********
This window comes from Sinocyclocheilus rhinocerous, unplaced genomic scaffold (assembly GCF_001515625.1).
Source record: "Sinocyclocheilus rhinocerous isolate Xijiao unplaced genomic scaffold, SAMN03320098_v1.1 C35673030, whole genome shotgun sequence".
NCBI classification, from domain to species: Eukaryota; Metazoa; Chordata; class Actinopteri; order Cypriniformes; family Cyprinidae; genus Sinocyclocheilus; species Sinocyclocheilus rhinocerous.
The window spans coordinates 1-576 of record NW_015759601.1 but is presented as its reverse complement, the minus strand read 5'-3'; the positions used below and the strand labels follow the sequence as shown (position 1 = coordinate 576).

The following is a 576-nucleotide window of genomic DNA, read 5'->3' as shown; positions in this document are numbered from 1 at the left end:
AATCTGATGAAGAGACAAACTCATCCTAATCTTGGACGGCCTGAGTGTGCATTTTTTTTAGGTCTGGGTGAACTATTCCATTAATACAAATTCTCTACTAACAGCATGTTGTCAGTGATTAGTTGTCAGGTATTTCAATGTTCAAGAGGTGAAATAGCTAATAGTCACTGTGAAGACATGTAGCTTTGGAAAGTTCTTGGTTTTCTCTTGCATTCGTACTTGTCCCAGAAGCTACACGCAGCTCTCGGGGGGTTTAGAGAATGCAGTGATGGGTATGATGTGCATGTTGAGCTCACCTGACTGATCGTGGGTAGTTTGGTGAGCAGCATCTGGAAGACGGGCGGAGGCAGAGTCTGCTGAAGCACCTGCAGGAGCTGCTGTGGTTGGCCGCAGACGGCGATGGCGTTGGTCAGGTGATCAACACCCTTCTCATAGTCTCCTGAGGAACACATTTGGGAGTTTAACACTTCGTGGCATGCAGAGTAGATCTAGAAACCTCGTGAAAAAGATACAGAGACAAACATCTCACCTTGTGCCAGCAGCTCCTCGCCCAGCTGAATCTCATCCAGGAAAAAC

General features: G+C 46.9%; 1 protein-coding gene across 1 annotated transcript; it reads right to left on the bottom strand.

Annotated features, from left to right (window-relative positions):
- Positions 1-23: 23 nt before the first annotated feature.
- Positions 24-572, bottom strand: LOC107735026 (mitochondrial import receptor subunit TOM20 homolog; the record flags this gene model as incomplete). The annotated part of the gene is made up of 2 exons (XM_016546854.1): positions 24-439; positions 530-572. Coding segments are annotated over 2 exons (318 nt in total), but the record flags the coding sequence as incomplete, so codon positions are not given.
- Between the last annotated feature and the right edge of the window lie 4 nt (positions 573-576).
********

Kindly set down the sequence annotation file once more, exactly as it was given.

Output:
This window comes from Sinocyclocheilus rhinocerous, unplaced genomic scaffold (assembly GCF_001515625.1).
Source record: "Sinocyclocheilus rhinocerous isolate Xijiao unplaced genomic scaffold, SAMN03320098_v1.1 C35673030, whole genome shotgun sequence".
NCBI classification, from domain to species: Eukaryota; Metazoa; Chordata; class Actinopteri; order Cypriniformes; family Cyprinidae; genus Sinocyclocheilus; species Sinocyclocheilus rhinocerous.
The window spans coordinates 1-576 of record NW_015759601.1 but is presented as its reverse complement, the minus strand read 5'-3'; the positions used below and the strand labels follow the sequence as shown (position 1 = coordinate 576).

The following is a 576-nucleotide window of genomic DNA, read 5'->3' as shown; positions in this document are numbered from 1 at the left end:
AATCTGATGAAGAGACAAACTCATCCTAATCTTGGACGGCCTGAGTGTGCATTTTTTTTAGGTCTGGGTGAACTATTCCATTAATACAAATTCTCTACTAACAGCATGTTGTCAGTGATTAGTTGTCAGGTATTTCAATGTTCAAGAGGTGAAATAGCTAATAGTCACTGTGAAGACATGTAGCTTTGGAAAGTTCTTGGTTTTCTCTTGCATTCGTACTTGTCCCAGAAGCTACACGCAGCTCTCGGGGGGTTTAGAGAATGCAGTGATGGGTATGATGTGCATGTTGAGCTCACCTGACTGATCGTGGGTAGTTTGGTGAGCAGCATCTGGAAGACGGGCGGAGGCAGAGTCTGCTGAAGCACCTGCAGGAGCTGCTGTGGTTGGCCGCAGACGGCGATGGCGTTGGTCAGGTGATCAACACCCTTCTCATAGTCTCCTGAGGAACACATTTGGGAGTTTAACACTTCGTGGCATGCAGAGTAGATCTAGAAACCTCGTGAAAAAGATACAGAGACAAACATCTCACCTTGTGCCAGCAGCTCCTCGCCCAGCTGAATCTCATCCAGGAAAAAC

General features: G+C 46.9%; 1 protein-coding gene across 1 annotated transcript; it reads right to left on the bottom strand.

Annotated features, from left to right (window-relative positions):
- Positions 1-23: 23 nt before the first annotated feature.
- Positions 24-572, bottom strand: LOC107735026 (mitochondrial import receptor subunit TOM20 homolog; the record flags this gene model as incomplete). The annotated part of the gene is made up of 2 exons (XM_016546854.1): positions 24-439; positions 530-572. Coding segments are annotated over 2 exons (318 nt in total), but the record flags the coding sequence as incomplete, so codon positions are not given.
- Between the last annotated feature and the right edge of the window lie 4 nt (positions 573-576).